A study that followed 13,000 men from 1971 to 2009 shows that men who keep a high level of fitness from their forties onward have a one third lower risk overall of dying from certain cancers after age 65 (JAMA Oncology, March 27, 2015). Fitness was measured by their ability to keep on running on a treadmill until they had to stop. Every 1-MET increase in heart-lung fitness reduced risk of dying from cancer by 10 percent and of heart attacks by 25 percent. A 1-MET difference in fitness is equivalent to being able to run an 11.5-minute mile compared to a 12-minute mile. The fit group compared to the unfit group had a cancer reduction of 55 percent for lung cancer and 44 percent for colo-rectal cancer. No benefit was shown for prostate cancer.
Exercise Improves Sexual Function
Another study of 295 men showed that those who exercised the most had more frequent and better-quality erections than those who exercised the least (Journal of Sexual Medicine, published online Mar 20, 2015). The authors defined fitness as exercising at 18 METS per week, which is equivalent to two hours of strenuous exercise, 3.5 hours of moderate exercise or six hours of light exercise. Impotence was also associated with diabetes, past or current smoking and heart disease.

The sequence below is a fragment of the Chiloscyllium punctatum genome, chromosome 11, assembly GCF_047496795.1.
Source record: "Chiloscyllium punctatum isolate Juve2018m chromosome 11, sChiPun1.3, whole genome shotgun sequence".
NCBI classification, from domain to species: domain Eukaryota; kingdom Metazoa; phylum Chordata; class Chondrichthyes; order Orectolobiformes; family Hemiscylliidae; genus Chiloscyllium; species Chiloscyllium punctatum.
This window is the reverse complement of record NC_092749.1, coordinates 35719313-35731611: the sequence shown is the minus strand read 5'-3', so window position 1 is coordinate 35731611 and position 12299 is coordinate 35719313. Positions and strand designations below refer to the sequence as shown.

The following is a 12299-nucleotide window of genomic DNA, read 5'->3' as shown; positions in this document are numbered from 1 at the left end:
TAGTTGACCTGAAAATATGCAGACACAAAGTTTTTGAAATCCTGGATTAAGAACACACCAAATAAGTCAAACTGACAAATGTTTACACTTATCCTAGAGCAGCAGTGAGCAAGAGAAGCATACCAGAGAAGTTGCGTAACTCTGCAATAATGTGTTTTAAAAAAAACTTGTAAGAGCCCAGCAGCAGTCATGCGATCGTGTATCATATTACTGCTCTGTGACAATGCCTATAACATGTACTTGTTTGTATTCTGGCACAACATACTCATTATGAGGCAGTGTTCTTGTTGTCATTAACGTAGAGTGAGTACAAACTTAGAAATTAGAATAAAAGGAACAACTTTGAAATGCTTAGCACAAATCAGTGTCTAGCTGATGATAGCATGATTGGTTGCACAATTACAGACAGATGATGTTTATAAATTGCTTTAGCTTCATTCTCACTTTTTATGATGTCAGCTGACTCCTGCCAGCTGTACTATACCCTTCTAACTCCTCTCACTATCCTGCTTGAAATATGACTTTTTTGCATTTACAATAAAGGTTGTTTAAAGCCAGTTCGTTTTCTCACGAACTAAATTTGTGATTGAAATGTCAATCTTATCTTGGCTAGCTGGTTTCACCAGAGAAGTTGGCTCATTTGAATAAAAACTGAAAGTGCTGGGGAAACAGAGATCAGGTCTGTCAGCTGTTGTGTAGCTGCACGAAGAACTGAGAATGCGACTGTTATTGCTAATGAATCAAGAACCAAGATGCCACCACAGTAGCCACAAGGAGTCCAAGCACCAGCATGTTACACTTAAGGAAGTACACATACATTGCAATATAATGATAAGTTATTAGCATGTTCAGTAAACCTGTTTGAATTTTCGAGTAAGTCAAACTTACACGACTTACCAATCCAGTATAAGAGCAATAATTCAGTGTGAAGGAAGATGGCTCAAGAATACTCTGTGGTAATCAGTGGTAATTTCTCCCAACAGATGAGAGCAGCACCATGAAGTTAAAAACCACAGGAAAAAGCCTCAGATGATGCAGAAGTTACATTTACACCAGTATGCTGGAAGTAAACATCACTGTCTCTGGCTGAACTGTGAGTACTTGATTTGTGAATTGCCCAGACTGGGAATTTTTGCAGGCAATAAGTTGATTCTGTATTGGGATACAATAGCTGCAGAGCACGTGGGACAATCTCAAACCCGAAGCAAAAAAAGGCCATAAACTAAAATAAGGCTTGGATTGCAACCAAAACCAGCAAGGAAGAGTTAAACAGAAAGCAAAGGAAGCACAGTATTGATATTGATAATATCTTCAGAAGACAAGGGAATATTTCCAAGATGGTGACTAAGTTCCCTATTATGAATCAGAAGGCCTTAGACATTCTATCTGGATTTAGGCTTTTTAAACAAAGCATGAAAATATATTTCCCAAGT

Walking Improves Sexual Function After a Heart Attack
In a third study, men who followed a home-based walking program after suffering a heart attack had marked improvement in their sexual function compared to those who did not walk (The American Journal of Cardiology, March 1, 2015). After 30 days of walking, the exercising men had a 71 percent increase in ability to achieve an erection, compared to a nine percent decrease in the men who did no exercising. Furthermore, 30 days after hospital discharge, the men who followed the walking program could walk further without suffering discomfort.